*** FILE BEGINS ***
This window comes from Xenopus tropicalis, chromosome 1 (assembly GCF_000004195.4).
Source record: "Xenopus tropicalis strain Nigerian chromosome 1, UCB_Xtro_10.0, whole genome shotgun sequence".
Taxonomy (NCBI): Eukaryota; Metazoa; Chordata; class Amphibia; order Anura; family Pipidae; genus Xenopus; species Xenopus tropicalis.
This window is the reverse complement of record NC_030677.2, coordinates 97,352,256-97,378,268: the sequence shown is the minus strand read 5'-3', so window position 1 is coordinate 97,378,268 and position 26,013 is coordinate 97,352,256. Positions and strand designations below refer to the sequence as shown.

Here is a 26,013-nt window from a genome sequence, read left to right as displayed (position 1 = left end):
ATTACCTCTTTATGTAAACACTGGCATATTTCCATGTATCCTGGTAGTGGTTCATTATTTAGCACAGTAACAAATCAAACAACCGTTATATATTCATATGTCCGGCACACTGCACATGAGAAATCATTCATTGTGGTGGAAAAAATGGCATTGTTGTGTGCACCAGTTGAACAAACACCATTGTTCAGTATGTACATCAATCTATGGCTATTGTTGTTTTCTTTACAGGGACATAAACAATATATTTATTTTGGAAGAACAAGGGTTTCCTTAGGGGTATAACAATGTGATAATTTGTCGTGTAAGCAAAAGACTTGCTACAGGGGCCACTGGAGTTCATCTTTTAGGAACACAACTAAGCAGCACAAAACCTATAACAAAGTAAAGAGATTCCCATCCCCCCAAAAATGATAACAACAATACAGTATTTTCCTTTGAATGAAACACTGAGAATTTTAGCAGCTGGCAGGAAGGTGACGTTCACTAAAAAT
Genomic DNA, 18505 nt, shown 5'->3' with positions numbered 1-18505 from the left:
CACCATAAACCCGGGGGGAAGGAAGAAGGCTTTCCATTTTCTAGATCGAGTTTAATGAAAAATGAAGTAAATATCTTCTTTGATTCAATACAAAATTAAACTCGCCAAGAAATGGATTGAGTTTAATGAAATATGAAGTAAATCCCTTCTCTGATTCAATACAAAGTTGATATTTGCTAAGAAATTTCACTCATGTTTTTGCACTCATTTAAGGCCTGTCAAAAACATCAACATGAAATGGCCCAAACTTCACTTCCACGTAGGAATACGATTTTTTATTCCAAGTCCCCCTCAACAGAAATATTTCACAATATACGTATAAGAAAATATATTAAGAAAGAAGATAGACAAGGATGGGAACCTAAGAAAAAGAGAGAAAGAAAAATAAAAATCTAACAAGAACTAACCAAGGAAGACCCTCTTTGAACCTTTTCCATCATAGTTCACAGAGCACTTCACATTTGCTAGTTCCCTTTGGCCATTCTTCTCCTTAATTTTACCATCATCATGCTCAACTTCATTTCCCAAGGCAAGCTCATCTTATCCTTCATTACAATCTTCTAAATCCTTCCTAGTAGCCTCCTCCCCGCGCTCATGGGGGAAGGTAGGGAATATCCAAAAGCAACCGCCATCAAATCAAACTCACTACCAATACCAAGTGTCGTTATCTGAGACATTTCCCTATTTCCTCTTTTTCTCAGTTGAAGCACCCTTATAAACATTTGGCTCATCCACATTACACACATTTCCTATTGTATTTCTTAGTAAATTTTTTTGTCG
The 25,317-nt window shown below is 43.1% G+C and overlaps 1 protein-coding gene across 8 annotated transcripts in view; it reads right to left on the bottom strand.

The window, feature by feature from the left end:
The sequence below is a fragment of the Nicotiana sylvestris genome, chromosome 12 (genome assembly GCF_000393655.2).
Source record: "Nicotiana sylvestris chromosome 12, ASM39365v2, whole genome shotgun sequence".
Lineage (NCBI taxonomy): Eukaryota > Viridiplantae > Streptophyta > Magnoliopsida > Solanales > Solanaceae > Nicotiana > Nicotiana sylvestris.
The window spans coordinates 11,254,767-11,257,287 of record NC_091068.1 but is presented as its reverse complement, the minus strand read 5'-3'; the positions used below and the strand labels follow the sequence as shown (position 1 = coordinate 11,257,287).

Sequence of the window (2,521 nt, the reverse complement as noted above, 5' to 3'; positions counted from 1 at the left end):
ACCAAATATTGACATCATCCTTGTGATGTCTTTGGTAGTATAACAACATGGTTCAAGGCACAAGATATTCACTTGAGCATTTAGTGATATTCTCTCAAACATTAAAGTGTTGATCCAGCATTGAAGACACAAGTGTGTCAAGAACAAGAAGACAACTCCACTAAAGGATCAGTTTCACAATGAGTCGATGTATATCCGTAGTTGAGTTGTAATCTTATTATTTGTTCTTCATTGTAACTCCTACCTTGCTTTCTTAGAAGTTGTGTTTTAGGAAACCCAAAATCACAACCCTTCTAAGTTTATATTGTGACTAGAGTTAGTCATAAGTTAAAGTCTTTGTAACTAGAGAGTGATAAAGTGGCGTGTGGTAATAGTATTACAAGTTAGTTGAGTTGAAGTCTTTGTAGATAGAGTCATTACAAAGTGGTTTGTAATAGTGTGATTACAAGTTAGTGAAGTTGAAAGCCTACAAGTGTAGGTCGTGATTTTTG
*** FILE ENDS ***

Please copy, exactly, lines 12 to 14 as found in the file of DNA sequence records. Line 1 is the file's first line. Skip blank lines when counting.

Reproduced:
Source record: "Nicotiana sylvestris chromosome 12, ASM39365v2, whole genome shotgun sequence".
Lineage (NCBI taxonomy): Eukaryota > Viridiplantae > Streptophyta > Magnoliopsida > Solanales > Solanaceae > Nicotiana > Nicotiana sylvestris.
The window spans coordinates 11,254,767-11,257,287 of record NC_091068.1 but is presented as its reverse complement, the minus strand read 5'-3'; the positions used below and the strand labels follow the sequence as shown (position 1 = coordinate 11,257,287).